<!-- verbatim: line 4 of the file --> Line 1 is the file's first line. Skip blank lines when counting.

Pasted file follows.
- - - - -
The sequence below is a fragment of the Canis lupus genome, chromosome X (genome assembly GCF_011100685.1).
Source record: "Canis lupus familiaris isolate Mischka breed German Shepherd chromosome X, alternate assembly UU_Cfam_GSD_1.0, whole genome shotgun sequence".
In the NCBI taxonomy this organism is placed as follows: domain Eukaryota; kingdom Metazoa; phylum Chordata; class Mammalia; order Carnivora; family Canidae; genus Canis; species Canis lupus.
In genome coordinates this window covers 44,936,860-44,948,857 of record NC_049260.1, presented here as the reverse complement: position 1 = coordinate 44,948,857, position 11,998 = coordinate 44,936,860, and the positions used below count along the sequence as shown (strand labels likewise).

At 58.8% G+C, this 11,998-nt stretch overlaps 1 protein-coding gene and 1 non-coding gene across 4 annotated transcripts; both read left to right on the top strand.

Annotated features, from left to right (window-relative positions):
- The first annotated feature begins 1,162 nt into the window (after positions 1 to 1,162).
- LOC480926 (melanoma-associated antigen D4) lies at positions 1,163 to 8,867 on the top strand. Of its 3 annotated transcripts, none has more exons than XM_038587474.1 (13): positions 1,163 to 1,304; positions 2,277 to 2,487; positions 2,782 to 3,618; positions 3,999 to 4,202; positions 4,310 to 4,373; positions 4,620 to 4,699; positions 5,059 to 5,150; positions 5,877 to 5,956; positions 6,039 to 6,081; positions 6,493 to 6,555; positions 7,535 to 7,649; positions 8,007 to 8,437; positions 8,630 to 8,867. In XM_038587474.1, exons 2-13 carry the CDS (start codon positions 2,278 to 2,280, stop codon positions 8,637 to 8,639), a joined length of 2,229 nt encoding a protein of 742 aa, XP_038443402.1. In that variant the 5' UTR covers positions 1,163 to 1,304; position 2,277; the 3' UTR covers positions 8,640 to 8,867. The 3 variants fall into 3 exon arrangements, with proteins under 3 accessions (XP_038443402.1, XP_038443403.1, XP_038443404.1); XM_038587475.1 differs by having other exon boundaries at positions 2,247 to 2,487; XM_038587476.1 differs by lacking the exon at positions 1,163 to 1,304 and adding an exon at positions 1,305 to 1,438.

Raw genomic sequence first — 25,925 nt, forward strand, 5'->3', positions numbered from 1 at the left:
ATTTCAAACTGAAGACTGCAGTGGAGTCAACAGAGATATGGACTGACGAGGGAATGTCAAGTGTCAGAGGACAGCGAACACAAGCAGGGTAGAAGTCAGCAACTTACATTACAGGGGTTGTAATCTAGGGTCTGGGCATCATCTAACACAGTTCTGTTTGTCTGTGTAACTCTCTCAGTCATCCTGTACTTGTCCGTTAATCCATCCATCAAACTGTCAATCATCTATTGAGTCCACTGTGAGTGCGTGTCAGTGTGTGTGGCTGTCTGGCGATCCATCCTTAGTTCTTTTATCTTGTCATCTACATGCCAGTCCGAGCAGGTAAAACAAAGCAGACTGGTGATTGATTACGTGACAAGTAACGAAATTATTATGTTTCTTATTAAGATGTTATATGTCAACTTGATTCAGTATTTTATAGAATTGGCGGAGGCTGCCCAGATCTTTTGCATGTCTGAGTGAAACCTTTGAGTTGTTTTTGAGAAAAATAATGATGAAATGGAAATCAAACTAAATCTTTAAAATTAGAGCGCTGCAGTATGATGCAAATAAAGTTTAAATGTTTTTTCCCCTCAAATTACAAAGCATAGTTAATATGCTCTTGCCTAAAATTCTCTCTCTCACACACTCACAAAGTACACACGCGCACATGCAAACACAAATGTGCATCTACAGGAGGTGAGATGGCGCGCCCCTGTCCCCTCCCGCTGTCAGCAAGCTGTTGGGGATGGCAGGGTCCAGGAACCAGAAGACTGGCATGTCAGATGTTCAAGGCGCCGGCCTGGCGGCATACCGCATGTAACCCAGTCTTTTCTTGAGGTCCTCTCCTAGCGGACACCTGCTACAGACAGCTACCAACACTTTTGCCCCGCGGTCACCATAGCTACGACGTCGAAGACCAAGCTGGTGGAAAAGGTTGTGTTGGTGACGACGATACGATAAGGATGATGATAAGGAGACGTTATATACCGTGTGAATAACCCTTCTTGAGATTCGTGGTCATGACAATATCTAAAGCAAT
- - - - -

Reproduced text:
In genome coordinates this window covers 44,936,860-44,948,857 of record NC_049260.1, presented here as the reverse complement: position 1 = coordinate 44,948,857, position 11,998 = coordinate 44,936,860, and the positions used below count along the sequence as shown (strand labels likewise).